8 ANNEX A TO ALA/GEN/6/COMD DATED 25 NOV 11 GLOSSARY OF LEGAL TERMS Appeal. If you think the court has made a mistake, you may be able to ask a higher court to reconsider the judge s decision. Claimant. The person making the claim. Claim form. The form for starting a case. Counterclaim. The defendant claims against the claimant in response to the claimant s claim. Defendant. The person/firm against whom the claim is being made. Default Judgement. A Judgement made against the Defendant by the court if they do not reply to the claim within a certain period of time. Enforcement proceedings. The Claimant applying to the court for an order to make the Defendant pay a Judgement. Judgement. The decision of the judge at the end of a hearing. Judgement on admission. The Defendant admits they should pay the money and a court confirms both that they should pay the amount, and also the arrangements they will use to pay (e.g. payment in instalments). Notice of allocation. Tells you what you need to do for the hearing. Particulars of claim. The details of what the Claimant is claiming. Pre-Action Protocol. What the courts expect you to have completed before you make a claim. If you do not follow these directions the court may not allow part or any of your claim. Preliminary hearing. The first hearing of the case by the court. Service. The defendant receiving papers from the court. 8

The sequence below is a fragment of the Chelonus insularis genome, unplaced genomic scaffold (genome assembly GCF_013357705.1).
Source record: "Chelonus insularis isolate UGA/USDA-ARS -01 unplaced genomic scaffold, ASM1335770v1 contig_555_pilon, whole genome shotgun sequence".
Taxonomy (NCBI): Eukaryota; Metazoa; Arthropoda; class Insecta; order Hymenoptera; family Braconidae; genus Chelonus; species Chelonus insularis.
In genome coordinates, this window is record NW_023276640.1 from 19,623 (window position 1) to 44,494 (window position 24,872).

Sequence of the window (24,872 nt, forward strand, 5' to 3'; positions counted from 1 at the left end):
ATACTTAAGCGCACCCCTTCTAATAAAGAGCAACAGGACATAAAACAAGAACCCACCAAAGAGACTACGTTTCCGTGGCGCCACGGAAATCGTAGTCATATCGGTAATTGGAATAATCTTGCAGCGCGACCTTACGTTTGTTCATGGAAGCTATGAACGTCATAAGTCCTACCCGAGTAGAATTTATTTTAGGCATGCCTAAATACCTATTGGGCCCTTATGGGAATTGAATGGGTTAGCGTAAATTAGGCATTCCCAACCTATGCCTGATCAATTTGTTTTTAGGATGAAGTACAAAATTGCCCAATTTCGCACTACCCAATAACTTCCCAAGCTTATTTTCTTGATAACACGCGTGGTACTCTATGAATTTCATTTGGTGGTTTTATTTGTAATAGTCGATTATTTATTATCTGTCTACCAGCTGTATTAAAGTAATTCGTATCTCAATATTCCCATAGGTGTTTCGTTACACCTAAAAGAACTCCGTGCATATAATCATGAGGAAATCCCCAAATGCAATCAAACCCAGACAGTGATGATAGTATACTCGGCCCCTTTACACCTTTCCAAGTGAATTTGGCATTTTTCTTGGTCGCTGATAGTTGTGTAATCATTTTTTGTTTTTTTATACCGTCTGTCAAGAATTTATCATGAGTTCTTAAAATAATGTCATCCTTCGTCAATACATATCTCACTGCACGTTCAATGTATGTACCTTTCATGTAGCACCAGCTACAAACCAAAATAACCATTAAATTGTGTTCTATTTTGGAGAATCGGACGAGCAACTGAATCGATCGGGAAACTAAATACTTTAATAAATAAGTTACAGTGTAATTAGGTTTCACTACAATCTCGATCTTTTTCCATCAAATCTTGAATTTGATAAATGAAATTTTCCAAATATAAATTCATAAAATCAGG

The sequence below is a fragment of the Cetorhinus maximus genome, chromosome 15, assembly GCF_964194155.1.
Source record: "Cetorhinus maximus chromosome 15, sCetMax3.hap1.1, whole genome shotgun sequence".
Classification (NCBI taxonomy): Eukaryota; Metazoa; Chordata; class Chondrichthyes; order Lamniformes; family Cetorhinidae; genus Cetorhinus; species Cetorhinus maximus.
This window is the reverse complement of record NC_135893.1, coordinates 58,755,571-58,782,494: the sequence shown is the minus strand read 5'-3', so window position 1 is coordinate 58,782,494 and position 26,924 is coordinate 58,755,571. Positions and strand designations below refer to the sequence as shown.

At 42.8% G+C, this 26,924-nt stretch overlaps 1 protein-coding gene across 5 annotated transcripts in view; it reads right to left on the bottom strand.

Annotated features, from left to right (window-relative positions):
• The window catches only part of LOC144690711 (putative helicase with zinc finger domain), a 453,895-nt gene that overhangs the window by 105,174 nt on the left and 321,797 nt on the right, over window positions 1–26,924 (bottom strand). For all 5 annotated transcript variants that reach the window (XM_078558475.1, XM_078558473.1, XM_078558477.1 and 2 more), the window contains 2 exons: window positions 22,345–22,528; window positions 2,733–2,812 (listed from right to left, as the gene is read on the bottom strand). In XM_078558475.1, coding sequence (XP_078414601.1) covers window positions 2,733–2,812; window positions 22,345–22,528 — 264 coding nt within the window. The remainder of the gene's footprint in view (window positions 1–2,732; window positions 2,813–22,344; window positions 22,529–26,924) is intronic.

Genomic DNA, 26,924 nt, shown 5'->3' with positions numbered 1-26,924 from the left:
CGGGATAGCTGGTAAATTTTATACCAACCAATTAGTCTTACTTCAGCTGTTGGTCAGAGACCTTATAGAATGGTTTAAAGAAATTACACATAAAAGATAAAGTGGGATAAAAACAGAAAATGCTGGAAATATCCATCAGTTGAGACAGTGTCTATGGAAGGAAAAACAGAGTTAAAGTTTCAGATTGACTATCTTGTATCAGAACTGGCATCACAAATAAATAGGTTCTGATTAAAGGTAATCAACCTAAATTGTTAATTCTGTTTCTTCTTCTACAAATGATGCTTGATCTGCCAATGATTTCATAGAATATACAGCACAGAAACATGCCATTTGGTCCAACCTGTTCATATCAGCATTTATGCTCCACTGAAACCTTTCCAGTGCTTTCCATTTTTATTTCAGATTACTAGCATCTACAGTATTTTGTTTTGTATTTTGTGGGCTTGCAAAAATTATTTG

9 ANNEX B TO ALA/GEN/6/COMD DATED 25 NOV 11 FREQUENTLY ASKED QUESTIONS 1. What is a small claim? A small claim is one which is for 5,000 or less. There are two exceptions to this: a. if the claim is for personal injury, then the claim must be for 1,000 or less; b. if the claim is for a landlord s failure to repair a property then the cost of the repairs or damage must be 1,000 or less. 2. Do I need to be represented by a Solicitor? No. The Small Claims Court is designed so that you do not need a solicitor representing you at the hearing. If you do want a solicitor to represent in court you then ALA will be unable to do so and you will need to instruct a civilian solicitor. We can help you contact civilian solicitors who have experience in dealing with service personnel, their dependants and UKBCs. A non-lawyer (such as a friend or relative) can speak on your behalf in court. If you want to discuss this option please speak to a Legal Officer. ALA can help you with the paperwork when you are making the claim and when you are preparing for the hearing. 3. Which court should I apply to? Speak to a Legal Officer about which court you should apply to. 4. If I make a claim, will I have to go to the UK for a court hearing? You will not necessarily have to go to a court hearing if you have made a claim. The defendant might agree they owe you the money and so pay it to you. Alternatively, the defendant might offer to pay you some of the money you have claimed and you are happy to accept this. Also, the defendant may not send their defence to the court within the strict deadlines. If they do not send their defence, the court will award you a judgement in default. This means the judge may decide how much to award you without a hearing. If the claim does go to a full hearing and will be very expensive for you to get back to the UK, speak to a Legal Officer as they may be able to request that the court holds the hearing without you there. 9